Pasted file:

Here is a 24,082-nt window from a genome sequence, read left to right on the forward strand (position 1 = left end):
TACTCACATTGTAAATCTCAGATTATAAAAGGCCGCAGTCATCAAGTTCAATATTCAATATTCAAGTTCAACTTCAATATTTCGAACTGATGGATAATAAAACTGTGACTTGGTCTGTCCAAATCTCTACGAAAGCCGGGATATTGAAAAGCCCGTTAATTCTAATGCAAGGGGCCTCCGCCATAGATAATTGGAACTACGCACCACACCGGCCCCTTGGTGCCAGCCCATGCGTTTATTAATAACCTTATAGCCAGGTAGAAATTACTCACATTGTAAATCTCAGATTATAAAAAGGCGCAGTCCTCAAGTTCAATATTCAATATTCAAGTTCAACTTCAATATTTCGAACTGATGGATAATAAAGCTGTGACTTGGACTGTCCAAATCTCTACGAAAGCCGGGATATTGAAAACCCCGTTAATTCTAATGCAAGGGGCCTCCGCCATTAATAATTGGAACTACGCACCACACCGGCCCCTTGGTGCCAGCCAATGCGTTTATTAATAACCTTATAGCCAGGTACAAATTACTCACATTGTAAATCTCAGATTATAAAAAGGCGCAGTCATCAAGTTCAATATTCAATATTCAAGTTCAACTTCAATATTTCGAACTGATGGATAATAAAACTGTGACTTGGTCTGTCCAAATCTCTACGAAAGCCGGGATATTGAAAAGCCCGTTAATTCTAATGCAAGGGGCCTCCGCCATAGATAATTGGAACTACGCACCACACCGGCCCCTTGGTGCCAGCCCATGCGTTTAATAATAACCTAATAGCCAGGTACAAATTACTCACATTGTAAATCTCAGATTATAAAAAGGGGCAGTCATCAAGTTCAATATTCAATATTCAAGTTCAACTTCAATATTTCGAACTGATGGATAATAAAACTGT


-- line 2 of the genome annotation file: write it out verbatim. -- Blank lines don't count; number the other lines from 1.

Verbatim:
TACTCACATTGTAAATCTCAGATTATAAAAGGCCGCAGTCATCAAGTTCAATATTCAATATTCAAGTTCAACTTCAATATTTCGAACTGATGGATAATAAAACTGTGACTTGGTCTGTCCAAATCTCTACGAAAGCCGGGATATTGAAAAGCCCGTTAATTCTAATGCAAGGGGCCTCCGCCATAGATAATTGGAACTACGCACCACACCGGCCCCTTGGTGCCAGCCCATGCGTTTATTAATAACCTTATAGCCAGGTAGAAATTACTCACATTGTAAATCTCAGATTATAAAAAGGCGCAGTCCTCAAGTTCAATATTCAATATTCAAGTTCAACTTCAATATTTCGAACTGATGGATAATAAAGCTGTGACTTGGACTGTCCAAATCTCTACGAAAGCCGGGATATTGAAAACCCCGTTAATTCTAATGCAAGGGGCCTCCGCCATTAATAATTGGAACTACGCACCACACCGGCCCCTTGGTGCCAGCCAATGCGTTTATTAATAACCTTATAGCCAGGTACAAATTACTCACATTGTAAATCTCAGATTATAAAAAGGCGCAGTCATCAAGTTCAATATTCAATATTCAAGTTCAACTTCAATATTTCGAACTGATGGATAATAAAACTGTGACTTGGTCTGTCCAAATCTCTACGAAAGCCGGGATATTGAAAAGCCCGTTAATTCTAATGCAAGGGGCCTCCGCCATAGATAATTGGAACTACGCACCACACCGGCCCCTTGGTGCCAGCCCATGCGTTTAATAATAACCTAATAGCCAGGTACAAATTACTCACATTGTAAATCTCAGATTATAAAAAGGGGCAGTCATCAAGTTCAATATTCAATATTCAAGTTCAACTTCAATATTTCGAACTGATGGATAATAAAACTGT